Why isn't Terra Fin PH Decrease lowering tank PH? - Tropical Fish Keeping - Aquarium fish care and resources
 
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post #1 of 6 Old 02-16-2012, 10:19 AM Thread Starter
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Why isn't Terra Fin PH Decrease lowering tank PH?

This aquarium was set up three weeks ago. Water and gravel from an existing tank were added at set up and it went through the normal bacteria bloom/cycle. The ph is reading at over 7.5. I have been adding Terra Fin PH Decreaser and it has gad no effect at all. Any suggestions?
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post #2 of 6 Old 02-16-2012, 12:00 PM
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Because PH adjusters rarely work, even if they do it simply destabilizes the tank. Dont use them.

Why do you want to lower the PH in your tank? there are ways to drop it a bit but it takes time and patience to do so without destabiliing the tank.
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post #3 of 6 Old 02-16-2012, 12:10 PM
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agreed, PH reducers don't work for long, since they can't overcome the hardness (buffers) of the water.

You pretty much have to use part distilled/Reverse osmosis water and dilute the hard water, or pick alkaline-loving fish. (there are lots)

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post #4 of 6 Old 02-16-2012, 12:26 PM Thread Starter
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Quote:
Originally Posted by ladayen View Post
Because PH adjusters rarely work, even if they do it simply destabilizes the tank. Dont use them.

Why do you want to lower the PH in your tank? there are ways to drop it a bit but it takes time and patience to do so without destabiliing the tank.
The fish that I currently have show a recommended ph of 6-7.2. It is 7.5 or a little higher.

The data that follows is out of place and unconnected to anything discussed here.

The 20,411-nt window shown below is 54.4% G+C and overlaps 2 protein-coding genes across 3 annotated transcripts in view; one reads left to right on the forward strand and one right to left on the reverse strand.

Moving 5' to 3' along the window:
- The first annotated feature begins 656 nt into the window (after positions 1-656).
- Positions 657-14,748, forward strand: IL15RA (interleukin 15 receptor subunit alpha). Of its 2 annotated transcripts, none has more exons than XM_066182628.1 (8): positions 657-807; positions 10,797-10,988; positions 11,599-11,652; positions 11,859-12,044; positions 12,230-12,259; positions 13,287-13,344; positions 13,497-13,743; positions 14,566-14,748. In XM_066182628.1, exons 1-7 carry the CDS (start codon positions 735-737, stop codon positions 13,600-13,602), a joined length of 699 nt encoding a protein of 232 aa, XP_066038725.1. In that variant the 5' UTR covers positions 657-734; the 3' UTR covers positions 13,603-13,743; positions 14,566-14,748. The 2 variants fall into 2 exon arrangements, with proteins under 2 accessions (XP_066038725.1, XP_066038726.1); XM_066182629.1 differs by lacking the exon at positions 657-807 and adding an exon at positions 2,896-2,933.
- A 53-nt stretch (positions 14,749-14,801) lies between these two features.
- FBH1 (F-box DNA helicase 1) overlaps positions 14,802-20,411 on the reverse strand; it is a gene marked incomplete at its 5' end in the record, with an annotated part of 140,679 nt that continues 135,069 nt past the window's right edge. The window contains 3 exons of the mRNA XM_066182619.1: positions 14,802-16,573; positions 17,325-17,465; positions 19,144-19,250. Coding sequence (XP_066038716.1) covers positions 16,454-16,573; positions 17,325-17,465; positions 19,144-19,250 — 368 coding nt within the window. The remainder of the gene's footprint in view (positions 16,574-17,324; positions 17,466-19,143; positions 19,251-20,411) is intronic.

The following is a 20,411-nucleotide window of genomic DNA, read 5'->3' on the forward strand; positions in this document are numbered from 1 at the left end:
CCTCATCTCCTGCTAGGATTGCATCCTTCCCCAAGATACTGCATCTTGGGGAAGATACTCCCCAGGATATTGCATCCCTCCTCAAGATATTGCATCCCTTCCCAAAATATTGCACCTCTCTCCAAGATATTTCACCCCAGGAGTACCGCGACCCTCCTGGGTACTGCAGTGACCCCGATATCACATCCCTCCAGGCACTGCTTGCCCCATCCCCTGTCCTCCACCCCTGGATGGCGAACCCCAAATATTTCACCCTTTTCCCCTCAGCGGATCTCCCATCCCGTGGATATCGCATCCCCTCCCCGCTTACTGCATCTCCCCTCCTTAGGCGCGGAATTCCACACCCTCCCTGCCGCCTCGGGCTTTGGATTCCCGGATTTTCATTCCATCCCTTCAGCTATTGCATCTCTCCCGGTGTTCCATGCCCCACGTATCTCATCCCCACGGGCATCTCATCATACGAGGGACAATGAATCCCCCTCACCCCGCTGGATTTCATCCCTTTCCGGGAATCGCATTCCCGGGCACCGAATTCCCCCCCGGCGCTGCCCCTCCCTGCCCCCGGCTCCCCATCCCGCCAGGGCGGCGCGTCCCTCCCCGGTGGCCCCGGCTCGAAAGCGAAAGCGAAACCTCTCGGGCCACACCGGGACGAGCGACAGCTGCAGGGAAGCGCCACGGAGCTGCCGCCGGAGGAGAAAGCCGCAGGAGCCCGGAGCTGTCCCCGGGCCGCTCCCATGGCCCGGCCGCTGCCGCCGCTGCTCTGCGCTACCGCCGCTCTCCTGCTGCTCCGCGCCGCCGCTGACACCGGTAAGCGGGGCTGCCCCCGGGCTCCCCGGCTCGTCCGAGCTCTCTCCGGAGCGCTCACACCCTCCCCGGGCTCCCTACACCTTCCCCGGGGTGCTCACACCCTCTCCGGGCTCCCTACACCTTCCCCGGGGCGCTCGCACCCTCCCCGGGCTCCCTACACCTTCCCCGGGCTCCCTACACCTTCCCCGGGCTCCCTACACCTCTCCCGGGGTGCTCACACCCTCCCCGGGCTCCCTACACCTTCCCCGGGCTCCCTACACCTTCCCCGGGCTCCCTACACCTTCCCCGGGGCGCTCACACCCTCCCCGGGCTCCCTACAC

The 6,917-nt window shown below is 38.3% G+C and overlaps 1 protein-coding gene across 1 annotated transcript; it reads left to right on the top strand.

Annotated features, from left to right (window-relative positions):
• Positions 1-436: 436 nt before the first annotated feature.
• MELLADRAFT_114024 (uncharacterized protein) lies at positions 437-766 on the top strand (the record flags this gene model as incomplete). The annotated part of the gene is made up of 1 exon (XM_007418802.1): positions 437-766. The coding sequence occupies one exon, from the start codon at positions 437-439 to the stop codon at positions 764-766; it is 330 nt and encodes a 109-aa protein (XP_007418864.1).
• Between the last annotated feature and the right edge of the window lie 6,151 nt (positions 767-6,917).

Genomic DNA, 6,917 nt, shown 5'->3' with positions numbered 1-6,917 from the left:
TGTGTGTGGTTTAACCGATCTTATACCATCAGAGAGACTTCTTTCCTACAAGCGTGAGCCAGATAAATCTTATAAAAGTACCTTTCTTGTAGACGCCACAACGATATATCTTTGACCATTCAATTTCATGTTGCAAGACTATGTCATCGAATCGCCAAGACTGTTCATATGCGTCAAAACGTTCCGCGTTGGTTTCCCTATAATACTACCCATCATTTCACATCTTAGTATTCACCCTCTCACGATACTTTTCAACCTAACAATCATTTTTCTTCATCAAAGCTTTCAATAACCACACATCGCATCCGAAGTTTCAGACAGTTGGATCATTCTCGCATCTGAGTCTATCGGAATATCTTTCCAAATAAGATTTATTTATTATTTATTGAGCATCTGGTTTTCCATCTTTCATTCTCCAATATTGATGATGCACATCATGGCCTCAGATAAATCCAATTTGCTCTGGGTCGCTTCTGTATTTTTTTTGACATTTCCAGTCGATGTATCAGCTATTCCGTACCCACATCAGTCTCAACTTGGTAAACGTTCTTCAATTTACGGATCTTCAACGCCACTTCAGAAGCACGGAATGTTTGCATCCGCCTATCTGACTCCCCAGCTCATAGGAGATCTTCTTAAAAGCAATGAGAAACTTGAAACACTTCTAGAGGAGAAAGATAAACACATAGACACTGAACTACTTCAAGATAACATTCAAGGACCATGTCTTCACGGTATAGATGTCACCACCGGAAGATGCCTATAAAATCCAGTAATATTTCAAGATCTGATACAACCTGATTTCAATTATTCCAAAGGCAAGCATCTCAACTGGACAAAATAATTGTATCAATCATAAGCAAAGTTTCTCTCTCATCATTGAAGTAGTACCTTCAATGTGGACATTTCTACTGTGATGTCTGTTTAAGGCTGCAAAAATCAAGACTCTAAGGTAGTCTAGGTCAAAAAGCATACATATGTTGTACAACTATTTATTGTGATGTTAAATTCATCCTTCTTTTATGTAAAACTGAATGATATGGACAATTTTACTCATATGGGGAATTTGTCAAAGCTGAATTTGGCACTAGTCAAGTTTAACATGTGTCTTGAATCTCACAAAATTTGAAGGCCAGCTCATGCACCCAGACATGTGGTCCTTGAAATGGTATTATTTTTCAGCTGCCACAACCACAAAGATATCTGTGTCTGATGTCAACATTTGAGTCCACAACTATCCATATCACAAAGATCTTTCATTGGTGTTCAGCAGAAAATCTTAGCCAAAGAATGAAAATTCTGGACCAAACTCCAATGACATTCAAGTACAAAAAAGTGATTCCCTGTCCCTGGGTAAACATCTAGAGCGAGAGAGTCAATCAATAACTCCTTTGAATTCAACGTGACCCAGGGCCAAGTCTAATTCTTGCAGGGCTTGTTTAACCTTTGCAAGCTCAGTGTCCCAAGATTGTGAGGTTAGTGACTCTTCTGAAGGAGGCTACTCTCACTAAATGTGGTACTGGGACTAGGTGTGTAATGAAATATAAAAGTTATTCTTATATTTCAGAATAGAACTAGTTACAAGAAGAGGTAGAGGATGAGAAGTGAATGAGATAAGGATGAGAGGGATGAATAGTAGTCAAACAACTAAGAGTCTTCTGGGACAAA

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post #5 of 6 Old 02-16-2012, 12:32 PM
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7.5 is fine. Your PH in the tank will drop a little bit over time anyhow. I would avoid wild caught fish that need a low PH though. Captive bred fish will be fine.
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post #6 of 6 Old 02-16-2012, 12:44 PM
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The hardness is as critical as the pH, and the two are connected.

Rather than my having to explain how, Mattr, have a read of this:
http://www.tropicalfishkeeping.com/f...quarium-73276/

Depending upon your GH and KH in the tap water, the pH may or may not lower naturally. Not suggesting you need to lower it, that is quite another matter; might coment further if I knew what fish you are considering.

Before any fish go in this tank, do some large water changes to get rid of the chemicals.

And, welcome to Tropical Fish Keeping forum.

Byron.

Byron Hosking, BMus, MA
Vancouver, BC, Canada

The aquarist is one who must learn the ways of the biologist, the chemist, and the veterinarian. [unknown source]

Something we all need to remember: The fish you've acquired was quite happy not being owned by you, minding its own business. If you’re going to take it under your wing then you’re responsible for it. Every aspect of its life is under your control, from water quality and temperature to swimming space. [Nathan Hill in PFK]
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